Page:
Canadians put themselves in shop window at Rugby World Cup

Oita (Japan) (AFP) –


Standing next in the way of the highly paid All Black machine chasing a fourth World Cup is Canada, featuring vegan yoghurt maker Nick Blevins and a man who used to clean out horse stables for a living.

For the ultimate professional New Zealand squad, rugby is a full-time job and the pinnacle of that career is winning a World Cup.

But for Canada's 30-year-old Blevins, rugby is a hobby and he's taken time out from his day job to be in Japan to play in a side slowly evolving into a professional unit but still containing several amateurs.

Canada were whipped 48-7 by Italy in their opening match in Fukuoka on Thursday and have almost no hope against the All Blacks in Oita next Wednesday.

But for the Canadians, results matter less than producing enough glimpses of talent to attract lucrative contracts with overseas clubs.

"We are here to put our best performances out, it doesn't change depending on the opposition," said captain Tyler Ardron, who already has a contract with the New Zealand-based Super Rugby side Waikato Chiefs.

"For a lot of guys, it's a shop window and they could get a contract -- and that would be a win."

At the World Cup four years ago, Canada went agonisingly close to beating Italy.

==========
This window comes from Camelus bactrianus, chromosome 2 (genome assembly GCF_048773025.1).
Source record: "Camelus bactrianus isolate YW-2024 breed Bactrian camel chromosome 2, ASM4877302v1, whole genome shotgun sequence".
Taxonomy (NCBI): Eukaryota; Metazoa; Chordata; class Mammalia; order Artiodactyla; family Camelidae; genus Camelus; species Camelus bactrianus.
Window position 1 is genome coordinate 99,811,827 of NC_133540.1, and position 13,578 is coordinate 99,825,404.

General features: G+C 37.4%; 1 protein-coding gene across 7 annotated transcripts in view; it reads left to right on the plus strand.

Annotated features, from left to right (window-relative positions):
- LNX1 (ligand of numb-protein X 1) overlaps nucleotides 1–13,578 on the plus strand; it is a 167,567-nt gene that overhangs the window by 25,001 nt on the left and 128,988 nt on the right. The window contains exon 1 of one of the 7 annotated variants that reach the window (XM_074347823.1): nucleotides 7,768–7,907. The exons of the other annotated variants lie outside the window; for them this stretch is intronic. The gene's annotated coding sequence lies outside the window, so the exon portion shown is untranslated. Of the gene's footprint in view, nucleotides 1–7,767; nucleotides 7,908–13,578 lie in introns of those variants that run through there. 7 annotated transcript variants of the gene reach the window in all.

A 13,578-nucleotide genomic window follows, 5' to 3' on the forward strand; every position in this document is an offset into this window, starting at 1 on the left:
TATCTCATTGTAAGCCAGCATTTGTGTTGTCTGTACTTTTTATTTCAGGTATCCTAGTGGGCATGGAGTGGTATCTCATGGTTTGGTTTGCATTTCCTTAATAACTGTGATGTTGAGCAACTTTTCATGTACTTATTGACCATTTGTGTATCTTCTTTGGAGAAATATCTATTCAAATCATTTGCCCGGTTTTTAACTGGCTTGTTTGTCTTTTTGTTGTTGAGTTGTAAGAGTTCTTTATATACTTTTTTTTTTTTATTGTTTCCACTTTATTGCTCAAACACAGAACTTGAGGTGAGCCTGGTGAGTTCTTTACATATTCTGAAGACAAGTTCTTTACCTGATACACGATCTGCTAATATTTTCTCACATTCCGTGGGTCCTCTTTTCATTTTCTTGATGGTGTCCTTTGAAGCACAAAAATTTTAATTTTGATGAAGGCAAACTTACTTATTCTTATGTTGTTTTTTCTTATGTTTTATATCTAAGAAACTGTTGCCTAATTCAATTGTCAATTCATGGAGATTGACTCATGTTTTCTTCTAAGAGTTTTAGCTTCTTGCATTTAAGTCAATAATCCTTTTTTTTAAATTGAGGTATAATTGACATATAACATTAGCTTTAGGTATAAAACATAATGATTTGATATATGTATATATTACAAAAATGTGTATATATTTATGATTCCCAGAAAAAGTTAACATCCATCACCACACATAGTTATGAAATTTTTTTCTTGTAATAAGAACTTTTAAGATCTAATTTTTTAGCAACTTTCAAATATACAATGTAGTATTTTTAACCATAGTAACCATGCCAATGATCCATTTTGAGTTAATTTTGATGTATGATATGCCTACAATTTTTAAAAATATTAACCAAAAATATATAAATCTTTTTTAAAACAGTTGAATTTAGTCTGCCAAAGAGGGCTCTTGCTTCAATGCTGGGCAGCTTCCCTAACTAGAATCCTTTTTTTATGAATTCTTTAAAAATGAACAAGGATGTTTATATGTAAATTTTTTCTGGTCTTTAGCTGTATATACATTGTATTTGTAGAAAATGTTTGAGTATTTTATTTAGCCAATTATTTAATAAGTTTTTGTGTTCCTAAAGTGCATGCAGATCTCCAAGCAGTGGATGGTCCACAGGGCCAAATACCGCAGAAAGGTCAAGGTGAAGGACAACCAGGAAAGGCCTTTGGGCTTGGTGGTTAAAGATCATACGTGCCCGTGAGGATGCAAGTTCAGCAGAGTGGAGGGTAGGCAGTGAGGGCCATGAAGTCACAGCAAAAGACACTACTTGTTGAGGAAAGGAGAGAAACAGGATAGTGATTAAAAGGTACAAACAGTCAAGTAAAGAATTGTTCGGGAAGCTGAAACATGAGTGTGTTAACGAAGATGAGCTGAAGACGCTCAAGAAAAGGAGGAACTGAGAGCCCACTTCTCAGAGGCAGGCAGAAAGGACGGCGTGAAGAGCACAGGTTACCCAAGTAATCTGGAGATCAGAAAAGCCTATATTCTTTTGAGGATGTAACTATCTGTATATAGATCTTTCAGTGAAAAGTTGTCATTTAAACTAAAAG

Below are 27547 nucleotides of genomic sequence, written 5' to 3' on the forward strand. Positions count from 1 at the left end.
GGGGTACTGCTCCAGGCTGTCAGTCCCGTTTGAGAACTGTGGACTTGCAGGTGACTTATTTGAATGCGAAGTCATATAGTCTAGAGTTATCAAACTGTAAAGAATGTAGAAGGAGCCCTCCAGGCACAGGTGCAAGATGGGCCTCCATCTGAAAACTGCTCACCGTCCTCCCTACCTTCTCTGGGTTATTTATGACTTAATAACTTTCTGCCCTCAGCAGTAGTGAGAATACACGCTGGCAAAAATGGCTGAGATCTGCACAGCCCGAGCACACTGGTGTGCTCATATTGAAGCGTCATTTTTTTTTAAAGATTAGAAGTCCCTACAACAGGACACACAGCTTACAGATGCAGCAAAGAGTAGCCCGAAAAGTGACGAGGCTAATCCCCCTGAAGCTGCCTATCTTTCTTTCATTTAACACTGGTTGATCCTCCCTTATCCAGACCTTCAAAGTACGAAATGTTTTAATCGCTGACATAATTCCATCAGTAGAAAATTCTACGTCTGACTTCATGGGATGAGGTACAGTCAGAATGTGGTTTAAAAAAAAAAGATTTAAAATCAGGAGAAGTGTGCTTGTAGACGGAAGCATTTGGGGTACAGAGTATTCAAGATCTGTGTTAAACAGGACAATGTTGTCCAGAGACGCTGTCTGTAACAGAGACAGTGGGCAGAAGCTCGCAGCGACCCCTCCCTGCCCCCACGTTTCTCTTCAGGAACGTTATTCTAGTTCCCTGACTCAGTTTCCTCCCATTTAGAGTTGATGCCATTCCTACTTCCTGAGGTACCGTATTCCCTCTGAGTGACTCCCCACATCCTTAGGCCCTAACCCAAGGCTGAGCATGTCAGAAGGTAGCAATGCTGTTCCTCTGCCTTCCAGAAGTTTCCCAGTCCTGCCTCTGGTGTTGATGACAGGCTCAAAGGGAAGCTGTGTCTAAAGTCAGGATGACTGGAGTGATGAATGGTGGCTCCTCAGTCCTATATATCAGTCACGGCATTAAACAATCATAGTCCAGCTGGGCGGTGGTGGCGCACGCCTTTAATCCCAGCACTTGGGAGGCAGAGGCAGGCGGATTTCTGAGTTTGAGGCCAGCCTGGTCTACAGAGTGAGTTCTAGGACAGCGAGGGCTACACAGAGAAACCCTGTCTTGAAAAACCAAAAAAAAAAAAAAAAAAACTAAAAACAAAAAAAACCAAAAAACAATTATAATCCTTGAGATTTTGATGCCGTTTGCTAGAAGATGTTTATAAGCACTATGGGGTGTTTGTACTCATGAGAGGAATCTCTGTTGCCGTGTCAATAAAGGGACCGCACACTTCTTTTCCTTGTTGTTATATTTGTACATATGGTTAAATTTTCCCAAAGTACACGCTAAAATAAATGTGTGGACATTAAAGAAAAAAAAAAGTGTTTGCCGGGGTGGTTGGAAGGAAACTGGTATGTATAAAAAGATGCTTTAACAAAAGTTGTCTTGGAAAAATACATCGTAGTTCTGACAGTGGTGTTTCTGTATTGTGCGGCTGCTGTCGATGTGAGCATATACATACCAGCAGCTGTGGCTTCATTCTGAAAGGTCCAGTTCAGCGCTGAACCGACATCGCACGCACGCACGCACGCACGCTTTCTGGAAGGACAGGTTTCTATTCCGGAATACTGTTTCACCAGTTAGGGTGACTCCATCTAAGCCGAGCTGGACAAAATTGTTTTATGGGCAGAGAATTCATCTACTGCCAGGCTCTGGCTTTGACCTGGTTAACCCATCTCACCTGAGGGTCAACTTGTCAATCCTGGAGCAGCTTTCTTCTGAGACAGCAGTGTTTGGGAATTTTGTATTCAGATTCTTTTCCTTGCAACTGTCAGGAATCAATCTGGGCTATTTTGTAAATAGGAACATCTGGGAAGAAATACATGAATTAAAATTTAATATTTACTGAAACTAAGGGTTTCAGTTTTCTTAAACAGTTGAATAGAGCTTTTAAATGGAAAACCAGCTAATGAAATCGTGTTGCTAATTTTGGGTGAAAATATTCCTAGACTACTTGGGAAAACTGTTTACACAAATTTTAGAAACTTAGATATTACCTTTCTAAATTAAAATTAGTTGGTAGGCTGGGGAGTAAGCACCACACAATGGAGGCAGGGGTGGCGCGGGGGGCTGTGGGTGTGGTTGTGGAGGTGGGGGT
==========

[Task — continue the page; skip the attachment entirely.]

But the five-point margin in 2015 blew out to a 41-point difference in Japan as Italy showed the benefits of regular fixtures against the likes of England, Ireland and Wales in the Six Nations.

Kingsley Jones, who took over as Canada coach in 2017, said his players need opportunities to play regularly with the best if they are to improve.

The US-based Major League Rugby, which started last year with seven teams and has one Canada-based side, is set to grow to 12 teams next year and Jones is confident it will boost the growth of his national team.

- 'Cleaning horse stables' -

"When I first came to Canada it was difficult just to get players together, in terms of them holding down day jobs, but the introduction of Major League Rugby is a lifeline for Canada and USA," he said.

"It's a pathway for not only players but coaches as well, so the Major League Rugby is certainly something that is going to give our players opportunities.

"We had 51 players playing in it this season and I think about 42 of those were holding down jobs 18 months ago, so that's a big step in the right direction.

Major League Rugby has "a way to go," admitted Jones, until it reaches the heights of tournaments like the Pro 14 and Super Rugby. But "in the long-term, I'm sure it will get up to speed and be a good competitive competition itself."

Canada hooker Eric Howard is one who has benefited from the fledgling league, having switched from cleaning horse stables for a living to captaining the MLR club New Orleans Gold.

He well recalls the days of getting up at the crack of dawn to lift weights before working through the day and then training in the evenings for matches on weekends.

Ardron believed that Canada, who go by the dual nicknames Canucks and Les Rouges, were getting better "but the other teams are playing professional rugby every weekend and they're also getting better.

"We're here just to put our best performance out. It doesn't change depending on the opposition."

Ardron also refused to concede defeat in advance to the defending champions New Zealand.

"It's an exciting opportunity and they are only human and have their faults. Hopefully, we can find them."